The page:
The main purpose of this project is to
perform sentiment analysis on Twitter data. In today’s time various information
is gathered from micro-blogging websites. The main reason for this is due to
the nature of micro-blog on which people post real time messages about their
opinions on a variety of topics, discuss current issues, complain, and express
positive sentiment for products they use in daily life. Many companies
manufacturing such products have started to poll these microblogs to get a
sense of general sentiment for their product. Most of the times, these
companies study user reactions and reply to users on microblogs.
Through this project we look at one such
popular microblog called Twitter and build models for classifying “tweets” into
positive, negative and neutral sentiment. This project will be based on two
classification tasks: a binary task of classifying sentiment into positive and
negative classes and a 3-way task of classifying sentiment into positive,
negative and neutral classes.
To analyse the sentiments of the people while
twitting in Twitter about a particular topic and to understand whether the
particular issue has positive, negative or neutral impact on peoples minds.
SOURCES OF DATA:
We will use the below mentioned packages to extract
the tweets from twitter:
Twitter : This will provide an interface to the Twitter web API.
ROAuth : This will provide an interface to te OAuth 1.0
specification ,allowing users to authenticate via OAuth to the server of
Stringr : It’s a fast and friendly string manipulation.
Plyr : It is a set of clean and consistent tools that implement the
split-apply-combine pattern in R.
The sentiments of the tweets will be classified based
on the polarity of the
individual words. Each word will be given a score of +1 if
classified as positive, -1 if negative,
and 0 if
classified as neutral. We will determine this by using positive and negative lexicon lists compiled in
the AFINN wordlist , which has
2477 words and phrases rated from -5 very negative to +5 very positive.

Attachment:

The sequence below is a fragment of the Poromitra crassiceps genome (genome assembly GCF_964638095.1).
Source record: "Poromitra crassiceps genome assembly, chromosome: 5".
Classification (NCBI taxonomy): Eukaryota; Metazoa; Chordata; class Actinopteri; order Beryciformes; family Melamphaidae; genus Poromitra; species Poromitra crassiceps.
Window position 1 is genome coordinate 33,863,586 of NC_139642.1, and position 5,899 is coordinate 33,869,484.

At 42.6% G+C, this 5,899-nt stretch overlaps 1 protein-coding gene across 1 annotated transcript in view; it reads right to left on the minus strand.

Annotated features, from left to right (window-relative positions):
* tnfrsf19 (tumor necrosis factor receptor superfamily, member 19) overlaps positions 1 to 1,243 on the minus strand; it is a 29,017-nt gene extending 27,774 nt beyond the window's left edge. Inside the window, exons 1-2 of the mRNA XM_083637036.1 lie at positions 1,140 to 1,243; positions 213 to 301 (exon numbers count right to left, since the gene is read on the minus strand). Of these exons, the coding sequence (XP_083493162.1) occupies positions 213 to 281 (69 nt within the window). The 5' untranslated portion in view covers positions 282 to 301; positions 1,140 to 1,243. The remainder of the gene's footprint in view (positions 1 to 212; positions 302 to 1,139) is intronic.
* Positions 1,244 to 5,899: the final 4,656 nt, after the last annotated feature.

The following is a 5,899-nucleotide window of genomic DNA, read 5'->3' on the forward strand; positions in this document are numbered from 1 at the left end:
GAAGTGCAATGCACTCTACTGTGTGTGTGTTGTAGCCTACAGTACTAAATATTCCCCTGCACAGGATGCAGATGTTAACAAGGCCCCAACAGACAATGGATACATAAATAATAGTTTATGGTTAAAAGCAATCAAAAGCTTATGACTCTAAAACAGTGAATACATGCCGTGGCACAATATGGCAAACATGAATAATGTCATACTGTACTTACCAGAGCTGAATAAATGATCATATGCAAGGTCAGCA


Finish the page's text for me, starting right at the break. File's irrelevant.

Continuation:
AFINN words are divided into four categories:
Very Negative (rating -5 or -4)
Negative (rating -3, -2, or -1)
Positive (rating 1, 2, or 3)
Very Positive (rating 4 or 5 or 6)
We will use word cloud which is text mining method that allows us to highlight
the most frequently used keywords in a paragraph of texts. It is a handy tool
which will allow us to to highlight the most commonly cited words in a
text using a quick visualization. We will also perform Twitter Analysis to
create a twitter application which will allow us to perform analysis by
connecting our R console to the twitter using the Twitter API.
We will be using R programming
to determine the sentiments score by downloading the positive and negative word
texts and uploading into R console. First we will scan the words into R, we can
even add our own words into the positive and negative word list. Once the
tweets are ready we just need to apply some
functions to convert these tweets into some useful information. The important working principle of
sentiment analysis is to find the words in the tweets that represent positive
sentiments and find the words in the tweets that represent negative sentiments.
The sentiment analysis uses two packages plyr and stringr to manipulate
strings. Then we put the tweets into frame and apply the sentiment function to
the tweets and generate the summary and histogram of the Scores. We can even
count the tweets as per the score or the scores of the tweets. The snapshot
generated of the score file will show the score of each tweet
as an integer in front of every tweet.
This will help
us to analyze the number of positive, negative or neutral tweets published by
the users in their Twitter account which will further help us to analyze the
sentiments of the people whether they are having positive or negative or
neutral thoughts about any particular activity on the internet. Sentiment analysis will also give us the
popularity about a particular topic and we can decide whether that topic is
creating positive or negative impact on the human mind.